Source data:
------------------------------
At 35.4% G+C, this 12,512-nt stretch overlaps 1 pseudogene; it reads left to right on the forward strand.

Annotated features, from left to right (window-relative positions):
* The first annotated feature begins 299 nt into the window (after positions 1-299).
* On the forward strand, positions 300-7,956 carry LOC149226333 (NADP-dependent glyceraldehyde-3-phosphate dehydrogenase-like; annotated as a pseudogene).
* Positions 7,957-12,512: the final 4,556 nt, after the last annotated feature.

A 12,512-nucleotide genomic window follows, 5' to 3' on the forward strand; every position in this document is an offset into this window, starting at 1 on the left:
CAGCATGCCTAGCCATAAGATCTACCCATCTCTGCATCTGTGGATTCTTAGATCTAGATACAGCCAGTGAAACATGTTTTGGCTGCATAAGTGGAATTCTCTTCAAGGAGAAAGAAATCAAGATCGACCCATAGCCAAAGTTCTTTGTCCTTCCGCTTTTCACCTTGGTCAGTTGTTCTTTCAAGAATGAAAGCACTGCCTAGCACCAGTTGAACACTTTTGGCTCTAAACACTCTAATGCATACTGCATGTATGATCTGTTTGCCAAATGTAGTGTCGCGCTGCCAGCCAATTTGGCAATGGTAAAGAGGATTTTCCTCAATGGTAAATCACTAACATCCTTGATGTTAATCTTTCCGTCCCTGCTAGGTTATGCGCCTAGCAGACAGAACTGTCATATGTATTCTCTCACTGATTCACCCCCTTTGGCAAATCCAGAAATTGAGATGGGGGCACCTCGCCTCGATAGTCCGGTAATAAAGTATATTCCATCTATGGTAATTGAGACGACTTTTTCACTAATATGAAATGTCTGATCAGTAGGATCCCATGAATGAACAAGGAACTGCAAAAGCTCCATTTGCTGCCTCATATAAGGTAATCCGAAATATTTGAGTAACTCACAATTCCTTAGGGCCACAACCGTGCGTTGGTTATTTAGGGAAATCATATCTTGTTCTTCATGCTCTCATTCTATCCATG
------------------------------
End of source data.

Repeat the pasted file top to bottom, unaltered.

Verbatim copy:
At 35.4% G+C, this 12,512-nt stretch overlaps 1 pseudogene; it reads left to right on the forward strand.

Annotated features, from left to right (window-relative positions):
* The first annotated feature begins 299 nt into the window (after positions 1-299).
* On the forward strand, positions 300-7,956 carry LOC149226333 (NADP-dependent glyceraldehyde-3-phosphate dehydrogenase-like; annotated as a pseudogene).
* Positions 7,957-12,512: the final 4,556 nt, after the last annotated feature.

A 12,512-nucleotide genomic window follows, 5' to 3' on the forward strand; every position in this document is an offset into this window, starting at 1 on the left:
CAGCATGCCTAGCCATAAGATCTACCCATCTCTGCATCTGTGGATTCTTAGATCTAGATACAGCCAGTGAAACATGTTTTGGCTGCATAAGTGGAATTCTCTTCAAGGAGAAAGAAATCAAGATCGACCCATAGCCAAAGTTCTTTGTCCTTCCGCTTTTCACCTTGGTCAGTTGTTCTTTCAAGAATGAAAGCACTGCCTAGCACCAGTTGAACACTTTTGGCTCTAAACACTCTAATGCATACTGCATGTATGATCTGTTTGCCAAATGTAGTGTCGCGCTGCCAGCCAATTTGGCAATGGTAAAGAGGATTTTCCTCAATGGTAAATCACTAACATCCTTGATGTTAATCTTTCCGTCCCTGCTAGGTTATGCGCCTAGCAGACAGAACTGTCATATGTATTCTCTCACTGATTCACCCCCTTTGGCAAATCCAGAAATTGAGATGGGGGCACCTCGCCTCGATAGTCCGGTAATAAAGTATATTCCATCTATGGTAATTGAGACGACTTTTTCACTAATATGAAATGTCTGATCAGTAGGATCCCATGAATGAACAAGGAACTGCAAAAGCTCCATTTGCTGCCTCATATAAGGTAATCCGAAATATTTGAGTAACTCACAATTCCTTAGGGCCACAACCGTGCGTTGGTTATTTAGGGAAATCATATCTTGTTCTTCATGCTCTCATTCTATCCATG